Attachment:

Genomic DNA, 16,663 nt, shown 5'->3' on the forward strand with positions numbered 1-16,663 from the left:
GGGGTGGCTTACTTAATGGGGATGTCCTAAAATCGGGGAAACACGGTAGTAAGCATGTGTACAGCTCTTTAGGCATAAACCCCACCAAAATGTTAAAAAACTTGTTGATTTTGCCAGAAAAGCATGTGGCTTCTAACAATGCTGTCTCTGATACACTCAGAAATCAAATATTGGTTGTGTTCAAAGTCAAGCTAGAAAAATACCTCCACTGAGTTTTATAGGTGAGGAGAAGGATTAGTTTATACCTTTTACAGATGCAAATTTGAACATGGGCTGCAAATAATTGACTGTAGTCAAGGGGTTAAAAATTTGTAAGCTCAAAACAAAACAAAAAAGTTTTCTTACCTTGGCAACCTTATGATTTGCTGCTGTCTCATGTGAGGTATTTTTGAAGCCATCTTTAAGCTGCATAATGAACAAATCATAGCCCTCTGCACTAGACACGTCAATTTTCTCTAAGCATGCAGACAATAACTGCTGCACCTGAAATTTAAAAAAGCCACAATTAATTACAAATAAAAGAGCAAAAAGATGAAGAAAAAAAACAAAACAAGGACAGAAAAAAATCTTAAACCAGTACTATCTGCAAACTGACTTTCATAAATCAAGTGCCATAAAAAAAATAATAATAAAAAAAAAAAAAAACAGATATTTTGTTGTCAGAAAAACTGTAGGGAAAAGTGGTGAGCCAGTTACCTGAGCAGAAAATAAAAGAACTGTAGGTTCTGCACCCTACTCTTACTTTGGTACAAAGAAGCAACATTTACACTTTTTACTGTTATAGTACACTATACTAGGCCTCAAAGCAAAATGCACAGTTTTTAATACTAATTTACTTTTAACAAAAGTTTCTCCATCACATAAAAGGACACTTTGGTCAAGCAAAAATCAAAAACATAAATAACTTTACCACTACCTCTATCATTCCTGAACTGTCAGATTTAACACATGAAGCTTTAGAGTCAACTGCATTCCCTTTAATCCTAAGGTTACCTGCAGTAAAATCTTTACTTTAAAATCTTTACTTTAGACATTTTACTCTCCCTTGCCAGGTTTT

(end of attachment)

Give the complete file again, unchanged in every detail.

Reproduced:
Genomic DNA, 16,663 nt, shown 5'->3' on the forward strand with positions numbered 1-16,663 from the left:
GGGGTGGCTTACTTAATGGGGATGTCCTAAAATCGGGGAAACACGGTAGTAAGCATGTGTACAGCTCTTTAGGCATAAACCCCACCAAAATGTTAAAAAACTTGTTGATTTTGCCAGAAAAGCATGTGGCTTCTAACAATGCTGTCTCTGATACACTCAGAAATCAAATATTGGTTGTGTTCAAAGTCAAGCTAGAAAAATACCTCCACTGAGTTTTATAGGTGAGGAGAAGGATTAGTTTATACCTTTTACAGATGCAAATTTGAACATGGGCTGCAAATAATTGACTGTAGTCAAGGGGTTAAAAATTTGTAAGCTCAAAACAAAACAAAAAAGTTTTCTTACCTTGGCAACCTTATGATTTGCTGCTGTCTCATGTGAGGTATTTTTGAAGCCATCTTTAAGCTGCATAATGAACAAATCATAGCCCTCTGCACTAGACACGTCAATTTTCTCTAAGCATGCAGACAATAACTGCTGCACCTGAAATTTAAAAAAGCCACAATTAATTACAAATAAAAGAGCAAAAAGATGAAGAAAAAAAACAAAACAAGGACAGAAAAAAATCTTAAACCAGTACTATCTGCAAACTGACTTTCATAAATCAAGTGCCATAAAAAAAATAATAATAAAAAAAAAAAAAAACAGATATTTTGTTGTCAGAAAAACTGTAGGGAAAAGTGGTGAGCCAGTTACCTGAGCAGAAAATAAAAGAACTGTAGGTTCTGCACCCTACTCTTACTTTGGTACAAAGAAGCAACATTTACACTTTTTACTGTTATAGTACACTATACTAGGCCTCAAAGCAAAATGCACAGTTTTTAATACTAATTTACTTTTAACAAAAGTTTCTCCATCACATAAAAGGACACTTTGGTCAAGCAAAAATCAAAAACATAAATAACTTTACCACTACCTCTATCATTCCTGAACTGTCAGATTTAACACATGAAGCTTTAGAGTCAACTGCATTCCCTTTAATCCTAAGGTTACCTGCAGTAAAATCTTTACTTTAAAATCTTTACTTTAGACATTTTACTCTCCCTTGCCAGGTTTT